Following the unveiling of the new MacBook Pros to the public, Apple execs Phil Schiller, Craig Federighi, and Jony Ive sat down with CNET for an in-depth interview discussing the company’s new MacBook Pros.
Jony Ive starts off by explaining the idea of the Touch Bar, noting that it creates a “very interesting direction” for the laptop, and presumably the rest of Apple’s Mac line.
“We unanimously were very compelled by [the Touch Bar] as a direction, based on, one, using it, and also having the sense this is the beginning of a very interesting direction,” Ive said. “But [it] still just marks a beginning.
It’s difficult to talk without going into a lot of details… about things that we are working on. I don’t really want to talk much more about it.”
Phil Schiller than noted that the Touch bar in many ways is bringing aspects of the iPhone to the Mac. Apple has long been vocal about touch screen Macs and making macOS touch compatible is a dream that’ll never happen. But the Touch Bar, however, is the company’s first step in bringing the best parts of the iPhone to the Mac without fundamentally changing either product.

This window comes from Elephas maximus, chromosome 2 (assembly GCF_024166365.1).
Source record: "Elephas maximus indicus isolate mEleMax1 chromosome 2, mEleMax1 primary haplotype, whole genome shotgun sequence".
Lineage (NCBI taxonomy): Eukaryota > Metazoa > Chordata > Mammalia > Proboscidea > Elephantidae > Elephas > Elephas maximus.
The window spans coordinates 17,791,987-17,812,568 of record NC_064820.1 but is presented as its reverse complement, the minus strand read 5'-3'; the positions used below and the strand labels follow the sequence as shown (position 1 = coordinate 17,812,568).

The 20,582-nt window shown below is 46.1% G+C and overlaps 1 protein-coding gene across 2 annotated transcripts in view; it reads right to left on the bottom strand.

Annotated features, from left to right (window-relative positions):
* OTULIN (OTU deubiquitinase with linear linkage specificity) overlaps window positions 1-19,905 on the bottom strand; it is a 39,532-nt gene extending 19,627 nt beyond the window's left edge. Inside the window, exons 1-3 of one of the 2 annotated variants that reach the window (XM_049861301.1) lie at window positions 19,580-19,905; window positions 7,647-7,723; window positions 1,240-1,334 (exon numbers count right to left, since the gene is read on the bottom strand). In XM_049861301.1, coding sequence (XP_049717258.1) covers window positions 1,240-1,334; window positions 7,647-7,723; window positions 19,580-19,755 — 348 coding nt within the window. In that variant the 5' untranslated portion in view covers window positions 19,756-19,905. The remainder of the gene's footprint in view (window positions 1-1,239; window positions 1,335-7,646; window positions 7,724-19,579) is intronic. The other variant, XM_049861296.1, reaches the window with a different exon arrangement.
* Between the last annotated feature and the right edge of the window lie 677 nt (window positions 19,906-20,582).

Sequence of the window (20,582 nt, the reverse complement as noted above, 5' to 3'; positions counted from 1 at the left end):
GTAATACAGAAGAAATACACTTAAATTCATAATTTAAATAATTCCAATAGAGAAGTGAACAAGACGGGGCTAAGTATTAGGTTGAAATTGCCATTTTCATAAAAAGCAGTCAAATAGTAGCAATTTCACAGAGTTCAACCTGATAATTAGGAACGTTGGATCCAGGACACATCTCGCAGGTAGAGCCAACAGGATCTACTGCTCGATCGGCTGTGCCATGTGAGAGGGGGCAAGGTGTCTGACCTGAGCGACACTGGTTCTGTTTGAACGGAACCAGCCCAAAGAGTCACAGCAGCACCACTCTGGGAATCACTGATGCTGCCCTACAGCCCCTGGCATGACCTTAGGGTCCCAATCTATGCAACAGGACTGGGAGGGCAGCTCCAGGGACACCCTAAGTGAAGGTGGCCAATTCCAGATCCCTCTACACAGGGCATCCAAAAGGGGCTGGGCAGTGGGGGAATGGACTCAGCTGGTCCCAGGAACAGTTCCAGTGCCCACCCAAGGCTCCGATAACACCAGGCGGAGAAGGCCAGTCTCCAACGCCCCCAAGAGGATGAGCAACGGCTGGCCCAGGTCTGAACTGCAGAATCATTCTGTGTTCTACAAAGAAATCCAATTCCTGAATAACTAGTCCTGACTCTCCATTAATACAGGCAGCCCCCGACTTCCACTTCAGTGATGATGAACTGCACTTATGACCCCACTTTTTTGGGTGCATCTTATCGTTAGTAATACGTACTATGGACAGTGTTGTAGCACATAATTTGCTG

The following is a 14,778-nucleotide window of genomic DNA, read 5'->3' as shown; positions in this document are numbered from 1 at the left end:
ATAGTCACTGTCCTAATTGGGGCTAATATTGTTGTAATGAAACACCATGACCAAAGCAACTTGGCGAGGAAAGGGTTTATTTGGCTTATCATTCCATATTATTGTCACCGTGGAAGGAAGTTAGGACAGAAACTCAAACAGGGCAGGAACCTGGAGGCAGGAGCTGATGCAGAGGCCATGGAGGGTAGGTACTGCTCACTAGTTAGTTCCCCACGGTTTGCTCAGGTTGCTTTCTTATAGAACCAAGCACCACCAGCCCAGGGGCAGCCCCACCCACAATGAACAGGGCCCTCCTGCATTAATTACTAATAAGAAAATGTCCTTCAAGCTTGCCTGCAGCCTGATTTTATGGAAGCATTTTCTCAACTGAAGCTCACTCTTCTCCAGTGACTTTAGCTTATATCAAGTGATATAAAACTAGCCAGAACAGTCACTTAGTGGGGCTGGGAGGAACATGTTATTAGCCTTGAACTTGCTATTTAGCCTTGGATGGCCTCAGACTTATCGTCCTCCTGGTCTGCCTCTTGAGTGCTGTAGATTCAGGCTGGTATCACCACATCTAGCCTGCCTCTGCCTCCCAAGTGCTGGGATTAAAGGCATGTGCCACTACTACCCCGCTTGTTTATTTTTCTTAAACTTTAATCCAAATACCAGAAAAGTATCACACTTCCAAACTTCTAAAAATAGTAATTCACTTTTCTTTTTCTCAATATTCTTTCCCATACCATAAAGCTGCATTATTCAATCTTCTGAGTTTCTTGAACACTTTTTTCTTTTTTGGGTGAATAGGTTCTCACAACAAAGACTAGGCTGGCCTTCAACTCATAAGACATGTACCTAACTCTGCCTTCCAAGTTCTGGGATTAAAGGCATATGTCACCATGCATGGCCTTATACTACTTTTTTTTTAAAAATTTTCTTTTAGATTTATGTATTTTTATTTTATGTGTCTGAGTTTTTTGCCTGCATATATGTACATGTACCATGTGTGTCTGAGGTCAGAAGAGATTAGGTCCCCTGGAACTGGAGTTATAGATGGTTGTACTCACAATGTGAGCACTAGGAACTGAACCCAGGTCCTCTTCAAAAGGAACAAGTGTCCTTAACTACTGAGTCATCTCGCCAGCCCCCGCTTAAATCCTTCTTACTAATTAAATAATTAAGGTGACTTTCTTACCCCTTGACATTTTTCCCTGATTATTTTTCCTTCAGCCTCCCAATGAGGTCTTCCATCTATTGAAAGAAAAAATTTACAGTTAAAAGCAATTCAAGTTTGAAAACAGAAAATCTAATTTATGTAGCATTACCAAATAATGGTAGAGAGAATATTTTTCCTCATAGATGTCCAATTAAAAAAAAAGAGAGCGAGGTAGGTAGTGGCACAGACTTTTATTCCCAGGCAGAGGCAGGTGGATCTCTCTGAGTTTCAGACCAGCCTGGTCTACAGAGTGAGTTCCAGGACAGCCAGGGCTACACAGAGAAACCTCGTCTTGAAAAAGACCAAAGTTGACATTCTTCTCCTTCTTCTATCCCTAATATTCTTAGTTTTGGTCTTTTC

“We did spend a great deal of time looking at this a number of years ago and came to the conclusion that to make the best personal computer, you can’t try to turn MacOS into an iPhone,” Schiller says. “Conversely, you can’t turn iOS into a Mac…. So each one is best at what they’re meant to be — and we take what makes sense to add from each, but without fundamentally changing them so they’re compromised.”
One of the biggest complaints customers have said surrounding the new MacBook Pros is the price hike. The newer models are more expensive than the previous generation. Schiller, however, explains that the company didn’t start out with the intention of hiking the prices. Instead, he says that Apple doesn’t design for price, rather design for “the experience.”
“But we don’t design for price, we design for the experience and the quality people expect from Mac. Sometimes that means we end up at the higher end of the range, but not on purpose, just because that’s what it costs.”
You can read the entire interview on CNET here.